The case of Re Estate of Joyce Smith (deceased) in 2014 established that the legal test to be applied when assessing whether a person had mental capacity to make a gift, is not the test set out under the Mental Capacity Act 2005.  Similarly, the case of Walker v Badmin and Others in 2014 confirmed the Statute did not apply in cases as to the mental capacity to make a will.

Central to the Mental Capacity Act 2005 is an assumption of capacity. Hence the onus of proof is on the person asserting incapacity to show that incapacity. 

The common law test has always been somewhat more refined.  The Courts when making a decision in retrospect, will often place the onus of proof on the person taking the benefit, hence reversing the assumption of capacity. If there is a sufficient suspicion around a gift or a will, the recipient of the assets has to prove capacity.  In practice, this amounts to a significant change of emphasis.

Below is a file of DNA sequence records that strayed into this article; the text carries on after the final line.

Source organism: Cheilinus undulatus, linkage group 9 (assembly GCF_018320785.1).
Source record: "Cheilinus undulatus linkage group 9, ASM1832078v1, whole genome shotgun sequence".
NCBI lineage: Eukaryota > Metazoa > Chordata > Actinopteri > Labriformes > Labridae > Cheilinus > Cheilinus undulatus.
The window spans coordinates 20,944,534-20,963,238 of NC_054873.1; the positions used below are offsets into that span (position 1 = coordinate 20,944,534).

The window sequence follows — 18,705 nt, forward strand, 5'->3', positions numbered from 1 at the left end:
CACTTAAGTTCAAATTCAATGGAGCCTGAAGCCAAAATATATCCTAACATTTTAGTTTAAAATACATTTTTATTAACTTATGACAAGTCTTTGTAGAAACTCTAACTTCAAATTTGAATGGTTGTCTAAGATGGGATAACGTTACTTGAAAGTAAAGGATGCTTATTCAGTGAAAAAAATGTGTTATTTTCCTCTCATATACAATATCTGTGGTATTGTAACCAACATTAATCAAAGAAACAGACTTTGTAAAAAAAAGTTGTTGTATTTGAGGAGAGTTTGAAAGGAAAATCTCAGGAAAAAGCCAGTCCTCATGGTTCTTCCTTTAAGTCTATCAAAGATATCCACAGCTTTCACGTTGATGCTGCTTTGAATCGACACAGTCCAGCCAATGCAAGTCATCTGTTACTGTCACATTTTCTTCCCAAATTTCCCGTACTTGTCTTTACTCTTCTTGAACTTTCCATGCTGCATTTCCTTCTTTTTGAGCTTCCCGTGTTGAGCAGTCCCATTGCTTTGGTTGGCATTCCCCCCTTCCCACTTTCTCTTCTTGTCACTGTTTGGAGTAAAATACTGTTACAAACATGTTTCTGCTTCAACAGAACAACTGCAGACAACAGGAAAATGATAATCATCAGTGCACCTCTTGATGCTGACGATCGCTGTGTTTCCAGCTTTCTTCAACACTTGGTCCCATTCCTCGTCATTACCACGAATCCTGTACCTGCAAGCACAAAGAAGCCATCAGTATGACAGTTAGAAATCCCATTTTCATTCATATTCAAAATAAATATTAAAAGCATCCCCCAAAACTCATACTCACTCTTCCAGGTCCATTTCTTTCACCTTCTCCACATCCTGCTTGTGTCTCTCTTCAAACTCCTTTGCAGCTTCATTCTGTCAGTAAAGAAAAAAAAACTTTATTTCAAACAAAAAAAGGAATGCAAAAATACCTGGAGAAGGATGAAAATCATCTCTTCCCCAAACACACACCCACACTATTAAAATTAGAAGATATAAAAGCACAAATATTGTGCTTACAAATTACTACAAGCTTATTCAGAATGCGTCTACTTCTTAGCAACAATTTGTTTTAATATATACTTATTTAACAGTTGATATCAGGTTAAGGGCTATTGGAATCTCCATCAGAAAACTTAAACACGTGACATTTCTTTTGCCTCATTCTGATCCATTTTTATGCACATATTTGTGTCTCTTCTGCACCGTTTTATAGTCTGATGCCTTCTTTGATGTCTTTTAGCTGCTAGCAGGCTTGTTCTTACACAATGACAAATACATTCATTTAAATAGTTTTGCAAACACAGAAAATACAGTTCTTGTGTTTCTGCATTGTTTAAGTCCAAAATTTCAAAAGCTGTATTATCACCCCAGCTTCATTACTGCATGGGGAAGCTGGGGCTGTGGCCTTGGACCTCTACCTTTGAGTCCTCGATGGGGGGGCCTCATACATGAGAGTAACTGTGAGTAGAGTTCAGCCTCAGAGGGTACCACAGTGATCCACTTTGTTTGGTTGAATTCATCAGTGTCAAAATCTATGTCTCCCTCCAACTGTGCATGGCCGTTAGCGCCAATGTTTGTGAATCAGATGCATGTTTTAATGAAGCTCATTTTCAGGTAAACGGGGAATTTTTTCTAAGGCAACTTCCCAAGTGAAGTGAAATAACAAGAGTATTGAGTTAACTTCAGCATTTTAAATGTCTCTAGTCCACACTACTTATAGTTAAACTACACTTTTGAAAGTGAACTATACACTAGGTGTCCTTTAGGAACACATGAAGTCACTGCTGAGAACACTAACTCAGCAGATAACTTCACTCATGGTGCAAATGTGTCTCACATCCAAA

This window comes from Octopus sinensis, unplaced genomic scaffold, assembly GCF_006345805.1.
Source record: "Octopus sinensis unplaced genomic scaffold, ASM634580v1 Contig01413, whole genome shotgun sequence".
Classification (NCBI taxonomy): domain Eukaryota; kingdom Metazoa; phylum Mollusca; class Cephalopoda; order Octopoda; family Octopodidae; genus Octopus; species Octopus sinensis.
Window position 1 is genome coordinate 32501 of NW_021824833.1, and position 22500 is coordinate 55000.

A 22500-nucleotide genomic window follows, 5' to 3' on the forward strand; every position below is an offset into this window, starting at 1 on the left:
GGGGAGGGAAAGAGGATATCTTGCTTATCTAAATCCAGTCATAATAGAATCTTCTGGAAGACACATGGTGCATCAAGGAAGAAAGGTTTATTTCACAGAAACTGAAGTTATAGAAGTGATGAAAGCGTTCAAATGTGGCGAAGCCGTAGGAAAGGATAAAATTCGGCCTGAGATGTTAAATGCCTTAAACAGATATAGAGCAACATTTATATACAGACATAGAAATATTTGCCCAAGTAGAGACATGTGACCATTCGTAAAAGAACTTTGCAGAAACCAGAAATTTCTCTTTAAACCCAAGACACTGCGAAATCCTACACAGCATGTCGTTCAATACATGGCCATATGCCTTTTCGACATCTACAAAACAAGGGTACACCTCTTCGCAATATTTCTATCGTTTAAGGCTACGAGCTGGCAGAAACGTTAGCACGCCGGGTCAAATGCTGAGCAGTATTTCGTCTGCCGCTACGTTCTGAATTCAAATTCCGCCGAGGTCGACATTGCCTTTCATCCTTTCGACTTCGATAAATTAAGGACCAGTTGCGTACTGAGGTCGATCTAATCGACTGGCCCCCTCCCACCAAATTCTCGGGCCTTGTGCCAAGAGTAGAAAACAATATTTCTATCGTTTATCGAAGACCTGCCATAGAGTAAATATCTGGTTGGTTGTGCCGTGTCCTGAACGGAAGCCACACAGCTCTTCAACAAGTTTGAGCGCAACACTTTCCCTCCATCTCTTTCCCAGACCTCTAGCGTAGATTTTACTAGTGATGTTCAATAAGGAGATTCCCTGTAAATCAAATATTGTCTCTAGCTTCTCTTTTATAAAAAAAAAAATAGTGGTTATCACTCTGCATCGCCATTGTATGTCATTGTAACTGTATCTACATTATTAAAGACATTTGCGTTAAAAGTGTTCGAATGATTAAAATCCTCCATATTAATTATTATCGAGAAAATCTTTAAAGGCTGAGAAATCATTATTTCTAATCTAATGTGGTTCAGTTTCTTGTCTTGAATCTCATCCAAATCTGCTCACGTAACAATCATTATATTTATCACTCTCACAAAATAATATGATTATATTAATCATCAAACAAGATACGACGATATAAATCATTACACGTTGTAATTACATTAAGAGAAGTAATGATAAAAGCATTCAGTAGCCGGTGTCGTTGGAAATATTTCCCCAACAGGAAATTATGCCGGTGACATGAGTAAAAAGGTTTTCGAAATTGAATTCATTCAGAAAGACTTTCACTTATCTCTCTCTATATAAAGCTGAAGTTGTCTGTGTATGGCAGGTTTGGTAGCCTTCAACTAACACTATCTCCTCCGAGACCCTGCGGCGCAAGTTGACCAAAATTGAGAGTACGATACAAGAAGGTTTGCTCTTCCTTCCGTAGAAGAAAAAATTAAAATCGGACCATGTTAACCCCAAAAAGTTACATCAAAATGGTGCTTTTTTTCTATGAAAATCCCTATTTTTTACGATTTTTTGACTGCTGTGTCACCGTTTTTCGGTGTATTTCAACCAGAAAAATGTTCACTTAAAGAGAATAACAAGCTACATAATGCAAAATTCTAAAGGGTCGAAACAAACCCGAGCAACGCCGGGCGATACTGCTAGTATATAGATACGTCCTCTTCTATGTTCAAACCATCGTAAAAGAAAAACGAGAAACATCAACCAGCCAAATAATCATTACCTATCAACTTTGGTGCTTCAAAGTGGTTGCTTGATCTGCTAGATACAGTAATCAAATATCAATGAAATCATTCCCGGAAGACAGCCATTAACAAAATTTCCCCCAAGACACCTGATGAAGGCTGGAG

The factors that the Court will take into account when accessing capacity are again different. Section 3(1) of the Mental Capacity Act 2005 lays out the Mental Capacity Act as to capacity to:

  1. understand the information relevant to the decision;
  2. retain that information;
  3. use or weigh information as part of the process of making the decision; and
  4. communicate their decision.

The test applied by the Court in relation to gifts and will is more complex. It places more emphasis on the person’s awareness of their family and community responsibilities.  It also requires that a person is aware of the extent of their estate and of the full impact of the act. This means that the evidence needed to succeed in such a case is very different.